Fraud and Privacy

Phishing Scams - Don't Get Hooked


What is phishing? These are scams that are trying to steal personal and financial information. Phishing has primarily been online in the form of email or pop-up messages but can also occur over the phone or through the mail.

Phishers impersonate legitimate financial institutions—banks, credit unions—and businesses. The phishers cast a wide net that's bound to find persons that do business with the impersonated financial institution or company.

Email and pop-up messages may have a link to click or a phone number to call. In the case of the link, it usually goes to a fake website that mimics a legitimate site.

Here are some tips to avoid being caught by a phishing scam.


Reduce Your Risk of Identity Theft


How big a problem is identity theft? It's an epidemic. The Javelin Strategy and Research 2018 Identity Fraud Survey Report indicates there were 16.7 million adult victims in the U.S. in 2017 and that the total one year fraud amount was $16.8 billion.

Having one's personal identity stolen can be costly and frustrating. Taking steps to learn about the dangers of ID theft and to prevent becoming a victim makes smart sense. This brief report shares the basics of what you need to know and provides links to other excellent resources.


Financial Privacy Resources

protect-personal-info.jpg These articles from the Federal Deposit Insurance Corporation (FDIC) describe the consumer provisions in the Gramm-Leach-Bliley Act (GLBA). The GLBA applies to banks, savings and loans, credit unions, insurance companies and insurance firms. It also applies to retailers and automobile dealers that collect and share personal information about consumers to whom they extend or arrange credit.


Tips on What Not to Do with Your Social Security Number


Protecting your social security number is very important. With only your name and social security number, an identity thief can impersonate you and apply for credit cards and loans, buy merchandise, lease an apartment or car. Here are some tips on how to keep your number safe.

  • Always keep your card in a safe place. You shouldn't carry it with you unless you need it for a specific purpose such as applying for a job.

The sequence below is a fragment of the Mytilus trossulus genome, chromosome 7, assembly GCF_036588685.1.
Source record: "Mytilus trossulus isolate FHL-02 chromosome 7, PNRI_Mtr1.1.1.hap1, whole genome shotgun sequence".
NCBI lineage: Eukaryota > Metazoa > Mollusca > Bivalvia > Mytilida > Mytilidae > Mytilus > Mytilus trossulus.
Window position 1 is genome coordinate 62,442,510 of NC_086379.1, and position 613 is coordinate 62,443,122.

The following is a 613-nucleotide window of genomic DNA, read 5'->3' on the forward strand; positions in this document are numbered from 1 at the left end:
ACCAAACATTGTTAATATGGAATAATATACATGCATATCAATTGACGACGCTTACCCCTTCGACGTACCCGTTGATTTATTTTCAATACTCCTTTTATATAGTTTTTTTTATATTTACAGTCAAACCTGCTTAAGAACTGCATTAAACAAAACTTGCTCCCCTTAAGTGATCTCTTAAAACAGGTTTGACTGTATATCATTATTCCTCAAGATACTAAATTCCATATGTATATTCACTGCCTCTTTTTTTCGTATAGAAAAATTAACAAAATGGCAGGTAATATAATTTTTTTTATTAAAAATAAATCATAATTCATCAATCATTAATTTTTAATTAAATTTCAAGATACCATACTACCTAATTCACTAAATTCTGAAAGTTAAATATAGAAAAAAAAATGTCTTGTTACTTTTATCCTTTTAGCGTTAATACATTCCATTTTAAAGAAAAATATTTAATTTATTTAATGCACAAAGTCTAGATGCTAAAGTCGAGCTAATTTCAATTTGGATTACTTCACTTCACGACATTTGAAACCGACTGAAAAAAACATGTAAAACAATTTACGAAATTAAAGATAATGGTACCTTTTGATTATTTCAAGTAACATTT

• Don't put your social security number on your checks, business cards, address labels or other identifying information.

What Should I Do If My Wallet or Purse is Lost or Stolen?


Just discovered that your wallet or purse is missing? Don't panic. Here are steps you can take to protect yourself from becoming an identity theft victim, adapted in part from the FTC article Getting Purse-onal.

Make a list of the contents.

Which of the following was in it? What else?

  • Credit and charge cards
  • ATM/Debit card
  • Checkbook and/or savings account information
  • Drivers license
  • Social Security Card
  • Video or other Rental Cards
  • Medical Insurance Card
  • Keys - car and house

Protecting Your Money, Personal Information, and Your Identity


Protecting your personal and financial privacy means educating yourself to take on a complex challenge. You might say that fighting for your privacy rights is like taking on an octopus with many arms (one issue, lots of manifestations).

The resources in this information sheet will help you stay informed about privacy issues and take steps to protect your personal and financial privacy.



Staying Informed and Making Yourself Heard


There are lots of sites on the Internet that "cover" consumer privacy. How can you determine which sites deserve your trust? Here are a few tips:

  • Determine who runs the site. Look for an "about us" or "contact" page. If you can't find one or they don't clearly identify who they are then find other sites that do. If there's a list of sponsors, check it out.
  • Read their privacy policy. If you can't find one, find other sites that provide one.
  • Advertising. Does the site have advertising? If so, what is being advertised? Could the advertising influence the site content?

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